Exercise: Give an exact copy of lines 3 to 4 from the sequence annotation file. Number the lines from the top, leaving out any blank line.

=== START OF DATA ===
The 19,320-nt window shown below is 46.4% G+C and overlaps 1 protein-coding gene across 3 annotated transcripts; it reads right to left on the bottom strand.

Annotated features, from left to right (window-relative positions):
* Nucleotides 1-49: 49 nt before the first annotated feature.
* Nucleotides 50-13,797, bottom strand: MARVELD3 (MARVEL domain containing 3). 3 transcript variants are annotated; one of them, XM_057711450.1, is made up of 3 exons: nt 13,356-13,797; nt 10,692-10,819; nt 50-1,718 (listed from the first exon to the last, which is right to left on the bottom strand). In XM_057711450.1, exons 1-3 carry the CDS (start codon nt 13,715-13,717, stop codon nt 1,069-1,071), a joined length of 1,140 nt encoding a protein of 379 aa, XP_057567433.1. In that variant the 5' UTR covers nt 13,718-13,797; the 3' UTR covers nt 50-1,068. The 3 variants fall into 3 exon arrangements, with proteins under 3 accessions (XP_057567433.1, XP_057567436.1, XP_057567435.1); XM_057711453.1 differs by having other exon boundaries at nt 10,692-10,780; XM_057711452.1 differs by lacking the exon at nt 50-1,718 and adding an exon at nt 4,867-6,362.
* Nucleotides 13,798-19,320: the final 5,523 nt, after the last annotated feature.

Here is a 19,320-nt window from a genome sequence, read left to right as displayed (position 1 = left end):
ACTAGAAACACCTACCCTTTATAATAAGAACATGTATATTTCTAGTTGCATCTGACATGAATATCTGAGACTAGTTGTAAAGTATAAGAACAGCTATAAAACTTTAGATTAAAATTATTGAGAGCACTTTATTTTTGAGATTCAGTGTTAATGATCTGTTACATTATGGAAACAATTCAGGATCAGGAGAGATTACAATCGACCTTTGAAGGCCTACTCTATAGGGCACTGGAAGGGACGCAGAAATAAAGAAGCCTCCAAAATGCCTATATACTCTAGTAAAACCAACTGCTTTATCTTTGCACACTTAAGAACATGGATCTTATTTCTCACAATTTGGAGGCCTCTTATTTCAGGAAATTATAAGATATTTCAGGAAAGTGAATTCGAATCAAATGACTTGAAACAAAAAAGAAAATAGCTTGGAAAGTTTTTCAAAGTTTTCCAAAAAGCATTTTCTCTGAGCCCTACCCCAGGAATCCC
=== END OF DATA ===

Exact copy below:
* Nucleotides 1-49: 49 nt before the first annotated feature.
* Nucleotides 50-13,797, bottom strand: MARVELD3 (MARVEL domain containing 3). 3 transcript variants are annotated; one of them, XM_057711450.1, is made up of 3 exons: nt 13,356-13,797; nt 10,692-10,819; nt 50-1,718 (listed from the first exon to the last, which is right to left on the bottom strand). In XM_057711450.1, exons 1-3 carry the CDS (start codon nt 13,715-13,717, stop codon nt 1,069-1,071), a joined length of 1,140 nt encoding a protein of 379 aa, XP_057567433.1. In that variant the 5' UTR covers nt 13,718-13,797; the 3' UTR covers nt 50-1,068. The 3 variants fall into 3 exon arrangements, with proteins under 3 accessions (XP_057567433.1, XP_057567436.1, XP_057567435.1); XM_057711453.1 differs by having other exon boundaries at nt 10,692-10,780; XM_057711452.1 differs by lacking the exon at nt 50-1,718 and adding an exon at nt 4,867-6,362.